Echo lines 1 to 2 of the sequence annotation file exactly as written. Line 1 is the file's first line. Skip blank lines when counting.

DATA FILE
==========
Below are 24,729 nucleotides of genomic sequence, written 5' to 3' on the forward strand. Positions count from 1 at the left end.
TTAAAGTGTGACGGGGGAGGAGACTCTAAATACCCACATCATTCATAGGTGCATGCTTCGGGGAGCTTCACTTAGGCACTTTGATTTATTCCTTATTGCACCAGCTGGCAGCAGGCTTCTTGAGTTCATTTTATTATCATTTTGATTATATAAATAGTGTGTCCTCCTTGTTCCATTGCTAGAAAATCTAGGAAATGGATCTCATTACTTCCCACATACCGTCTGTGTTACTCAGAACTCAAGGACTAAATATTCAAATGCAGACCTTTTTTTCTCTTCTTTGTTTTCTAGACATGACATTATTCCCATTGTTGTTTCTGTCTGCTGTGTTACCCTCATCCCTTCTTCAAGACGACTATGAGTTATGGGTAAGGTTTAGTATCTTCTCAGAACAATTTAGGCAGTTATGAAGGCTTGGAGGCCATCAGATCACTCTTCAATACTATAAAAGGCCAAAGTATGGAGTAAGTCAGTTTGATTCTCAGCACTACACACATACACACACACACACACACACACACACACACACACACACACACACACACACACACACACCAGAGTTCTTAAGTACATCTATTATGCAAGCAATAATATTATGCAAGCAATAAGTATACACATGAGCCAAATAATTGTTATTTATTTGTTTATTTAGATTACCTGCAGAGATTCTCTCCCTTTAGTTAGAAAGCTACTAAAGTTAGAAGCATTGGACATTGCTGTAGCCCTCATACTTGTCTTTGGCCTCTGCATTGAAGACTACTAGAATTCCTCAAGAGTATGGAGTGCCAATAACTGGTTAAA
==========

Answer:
Below are 24,729 nucleotides of genomic sequence, written 5' to 3' on the forward strand. Positions count from 1 at the left end.
TTAAAGTGTGACGGGGGAGGAGACTCTAAATACCCACATCATTCATAGGTGCATGCTTCGGGGAGCTTCACTTAGGCACTTTGATTTATTCCTTATTGCACCAGCTGGCAGCAGGCTTCTTGAGTTCATTTTATTATCATTTTGATTATATAAATAGTGTGTCCTCCTTGTTCCATTGCTAGAAAATCTAGGAAATGGATCTCATTACTTCCCACATACCGTCTGTGTTACTCAGAACTCAAGGACTAAATATTCAAATGCAGACCTTTTTTTCTCTTCTTTGTTTTCTAGACATGACATTATTCCCATTGTTGTTTCTGTCTGCTGTGTTACCCTCATCCCTTCTTCAAGACGACTATGAGTTATGGGTAAGGTTTAGTATCTTCTCAGAACAATTTAGGCAGTTATGAAGGCTTGGAGGCCATCAGATCACTCTTCAATACTATAAAAGGCCAAAGTATGGAGTAAGTCAGTTTGATTCTCAGCACTACACACATACACACACACACACACACACACACACACACACACACACACACACACACACACACACACCAGAGTTCTTAAGTACATCTATTATGCAAGCAATAATATTATGCAAGCAATAAGTATACACATGAGCCAAATAATTGTTATTTATTTGTTTATTTAGATTACCTGCAGAGATTCTCTCCCTTTAGTTAGAAAGCTACTAAAGTTAGAAGCATTGGACATTGCTGTAGCCCTCATACTTGTCTTTGGCCTCTGCATTGAAGACTACTAGAATTCCTCAAGAGTATGGAGTGCCAATAACTGGTTAAA